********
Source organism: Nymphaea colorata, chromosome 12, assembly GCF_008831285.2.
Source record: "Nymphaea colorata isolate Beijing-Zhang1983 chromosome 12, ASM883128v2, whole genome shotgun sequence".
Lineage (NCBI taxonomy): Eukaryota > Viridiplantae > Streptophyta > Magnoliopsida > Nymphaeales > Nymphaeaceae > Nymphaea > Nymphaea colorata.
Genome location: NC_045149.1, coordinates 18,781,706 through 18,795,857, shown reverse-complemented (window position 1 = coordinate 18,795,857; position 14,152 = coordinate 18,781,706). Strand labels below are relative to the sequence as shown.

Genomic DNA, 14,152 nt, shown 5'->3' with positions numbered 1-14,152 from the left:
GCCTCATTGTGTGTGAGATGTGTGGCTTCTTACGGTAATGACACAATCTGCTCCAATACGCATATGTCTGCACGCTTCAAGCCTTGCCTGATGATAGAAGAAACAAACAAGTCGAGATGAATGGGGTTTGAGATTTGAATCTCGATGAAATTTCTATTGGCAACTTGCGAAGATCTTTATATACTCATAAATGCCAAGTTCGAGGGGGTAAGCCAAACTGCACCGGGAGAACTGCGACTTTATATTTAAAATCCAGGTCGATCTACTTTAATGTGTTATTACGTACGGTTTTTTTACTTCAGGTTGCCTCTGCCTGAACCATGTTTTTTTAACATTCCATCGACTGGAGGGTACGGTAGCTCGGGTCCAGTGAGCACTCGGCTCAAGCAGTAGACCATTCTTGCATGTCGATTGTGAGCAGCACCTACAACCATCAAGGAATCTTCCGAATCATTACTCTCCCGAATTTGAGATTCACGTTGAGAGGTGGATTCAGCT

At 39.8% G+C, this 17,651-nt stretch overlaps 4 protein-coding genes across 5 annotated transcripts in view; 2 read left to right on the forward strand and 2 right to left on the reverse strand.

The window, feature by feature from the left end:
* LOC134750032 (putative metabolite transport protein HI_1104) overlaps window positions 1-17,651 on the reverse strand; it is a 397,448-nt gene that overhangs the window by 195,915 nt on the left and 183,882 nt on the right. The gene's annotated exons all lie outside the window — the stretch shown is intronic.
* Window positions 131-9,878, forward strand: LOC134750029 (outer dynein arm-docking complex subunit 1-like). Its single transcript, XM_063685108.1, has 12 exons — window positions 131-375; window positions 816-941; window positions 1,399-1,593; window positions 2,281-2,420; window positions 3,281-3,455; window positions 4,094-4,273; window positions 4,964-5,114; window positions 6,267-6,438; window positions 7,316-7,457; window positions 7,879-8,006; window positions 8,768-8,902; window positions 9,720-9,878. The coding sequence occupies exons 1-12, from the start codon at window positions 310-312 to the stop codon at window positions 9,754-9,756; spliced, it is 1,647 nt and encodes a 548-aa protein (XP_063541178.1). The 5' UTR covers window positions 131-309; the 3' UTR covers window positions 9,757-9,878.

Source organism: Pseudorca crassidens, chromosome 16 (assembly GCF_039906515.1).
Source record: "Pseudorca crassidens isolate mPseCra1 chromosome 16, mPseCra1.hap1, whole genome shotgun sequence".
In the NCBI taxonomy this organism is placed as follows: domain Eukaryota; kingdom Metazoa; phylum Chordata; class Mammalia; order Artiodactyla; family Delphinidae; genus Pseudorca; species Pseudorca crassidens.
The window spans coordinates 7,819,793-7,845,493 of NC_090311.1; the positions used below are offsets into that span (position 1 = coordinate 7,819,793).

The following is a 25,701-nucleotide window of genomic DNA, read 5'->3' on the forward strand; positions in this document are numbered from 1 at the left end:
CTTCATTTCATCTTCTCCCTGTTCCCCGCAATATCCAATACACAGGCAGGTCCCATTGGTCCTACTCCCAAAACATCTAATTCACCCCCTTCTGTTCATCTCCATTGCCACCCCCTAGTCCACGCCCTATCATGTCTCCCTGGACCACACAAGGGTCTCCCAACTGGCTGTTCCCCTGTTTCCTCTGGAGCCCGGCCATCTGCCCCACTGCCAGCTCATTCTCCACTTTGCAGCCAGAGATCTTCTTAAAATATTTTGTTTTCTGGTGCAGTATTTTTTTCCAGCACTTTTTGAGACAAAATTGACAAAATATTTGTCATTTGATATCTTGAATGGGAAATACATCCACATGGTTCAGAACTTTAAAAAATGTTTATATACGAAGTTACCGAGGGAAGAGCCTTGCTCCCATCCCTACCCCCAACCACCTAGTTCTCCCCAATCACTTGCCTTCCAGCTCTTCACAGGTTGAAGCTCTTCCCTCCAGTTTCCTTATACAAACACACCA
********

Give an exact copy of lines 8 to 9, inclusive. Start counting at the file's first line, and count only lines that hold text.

The window, feature by feature from the left end:
* LOC134750032 (putative metabolite transport protein HI_1104) overlaps window positions 1-17,651 on the reverse strand; it is a 397,448-nt gene that overhangs the window by 195,915 nt on the left and 183,882 nt on the right. The gene's annotated exons all lie outside the window — the stretch shown is intronic.